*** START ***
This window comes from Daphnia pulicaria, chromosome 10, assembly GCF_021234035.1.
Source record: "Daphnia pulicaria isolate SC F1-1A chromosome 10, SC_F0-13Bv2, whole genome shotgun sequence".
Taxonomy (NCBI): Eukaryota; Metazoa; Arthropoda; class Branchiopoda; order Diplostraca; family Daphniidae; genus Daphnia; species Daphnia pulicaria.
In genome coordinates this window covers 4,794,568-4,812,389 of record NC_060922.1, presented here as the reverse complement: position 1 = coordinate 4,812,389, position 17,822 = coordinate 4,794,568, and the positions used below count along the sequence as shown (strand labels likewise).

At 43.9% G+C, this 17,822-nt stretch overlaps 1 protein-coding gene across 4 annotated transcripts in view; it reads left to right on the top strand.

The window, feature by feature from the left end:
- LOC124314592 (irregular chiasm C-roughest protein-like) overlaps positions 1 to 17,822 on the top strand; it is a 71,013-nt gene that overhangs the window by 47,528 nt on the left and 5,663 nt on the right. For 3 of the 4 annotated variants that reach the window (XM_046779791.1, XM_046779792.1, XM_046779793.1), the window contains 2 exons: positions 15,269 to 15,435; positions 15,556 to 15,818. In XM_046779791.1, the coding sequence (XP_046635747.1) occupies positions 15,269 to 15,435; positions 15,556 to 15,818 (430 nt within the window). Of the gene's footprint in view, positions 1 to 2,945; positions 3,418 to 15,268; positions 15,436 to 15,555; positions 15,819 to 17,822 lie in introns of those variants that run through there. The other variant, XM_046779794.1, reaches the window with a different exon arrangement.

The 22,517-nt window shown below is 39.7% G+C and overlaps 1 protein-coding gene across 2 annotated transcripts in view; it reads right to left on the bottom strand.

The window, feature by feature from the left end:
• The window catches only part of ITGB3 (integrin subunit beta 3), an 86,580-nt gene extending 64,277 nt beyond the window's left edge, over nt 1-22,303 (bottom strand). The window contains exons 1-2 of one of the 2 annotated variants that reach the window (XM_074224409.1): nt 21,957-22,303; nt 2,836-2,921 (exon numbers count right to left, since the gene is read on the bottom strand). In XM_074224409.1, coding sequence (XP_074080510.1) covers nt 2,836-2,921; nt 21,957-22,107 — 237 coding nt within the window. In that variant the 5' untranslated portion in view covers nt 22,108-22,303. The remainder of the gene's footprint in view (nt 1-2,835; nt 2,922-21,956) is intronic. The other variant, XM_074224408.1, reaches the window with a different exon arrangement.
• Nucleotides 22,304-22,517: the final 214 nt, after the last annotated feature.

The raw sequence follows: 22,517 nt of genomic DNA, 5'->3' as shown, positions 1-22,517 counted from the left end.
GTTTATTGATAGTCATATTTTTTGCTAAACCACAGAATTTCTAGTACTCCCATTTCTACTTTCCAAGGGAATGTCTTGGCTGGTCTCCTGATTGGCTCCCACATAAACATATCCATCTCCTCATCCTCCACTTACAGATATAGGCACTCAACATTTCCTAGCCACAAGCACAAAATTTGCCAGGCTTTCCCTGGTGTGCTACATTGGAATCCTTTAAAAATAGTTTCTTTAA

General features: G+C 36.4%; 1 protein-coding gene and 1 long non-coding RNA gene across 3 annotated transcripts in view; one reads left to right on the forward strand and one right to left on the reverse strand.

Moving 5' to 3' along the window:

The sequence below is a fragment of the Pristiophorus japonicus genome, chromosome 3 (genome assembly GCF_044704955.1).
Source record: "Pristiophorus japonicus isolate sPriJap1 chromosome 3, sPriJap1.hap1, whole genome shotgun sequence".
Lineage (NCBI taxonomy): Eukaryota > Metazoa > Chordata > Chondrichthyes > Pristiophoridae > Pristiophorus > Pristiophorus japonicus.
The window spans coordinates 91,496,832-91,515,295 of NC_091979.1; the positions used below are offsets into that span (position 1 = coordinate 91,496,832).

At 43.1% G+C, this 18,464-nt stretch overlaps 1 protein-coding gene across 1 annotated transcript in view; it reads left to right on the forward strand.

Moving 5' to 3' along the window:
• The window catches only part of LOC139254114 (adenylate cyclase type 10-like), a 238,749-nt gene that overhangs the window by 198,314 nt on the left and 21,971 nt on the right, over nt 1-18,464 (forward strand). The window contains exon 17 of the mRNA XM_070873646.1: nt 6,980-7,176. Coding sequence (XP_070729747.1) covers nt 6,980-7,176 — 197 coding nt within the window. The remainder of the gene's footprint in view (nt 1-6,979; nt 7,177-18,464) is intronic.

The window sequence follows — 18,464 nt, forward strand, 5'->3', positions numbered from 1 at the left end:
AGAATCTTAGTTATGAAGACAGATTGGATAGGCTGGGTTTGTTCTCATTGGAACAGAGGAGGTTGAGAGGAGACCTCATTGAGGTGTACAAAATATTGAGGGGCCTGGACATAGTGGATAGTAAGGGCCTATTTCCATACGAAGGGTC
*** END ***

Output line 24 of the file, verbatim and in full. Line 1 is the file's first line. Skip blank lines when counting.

AGAATCTTAGTTATGAAGACAGATTGGATAGGCTGGGTTTGTTCTCATTGGAACAGAGGAGGTTGAGAGGAGACCTCATTGAGGTGTACAAAATATTGAGGGGCCTGGACATAGTGGATAGTAAGGGCCTATTTCCATACGAAGGGTC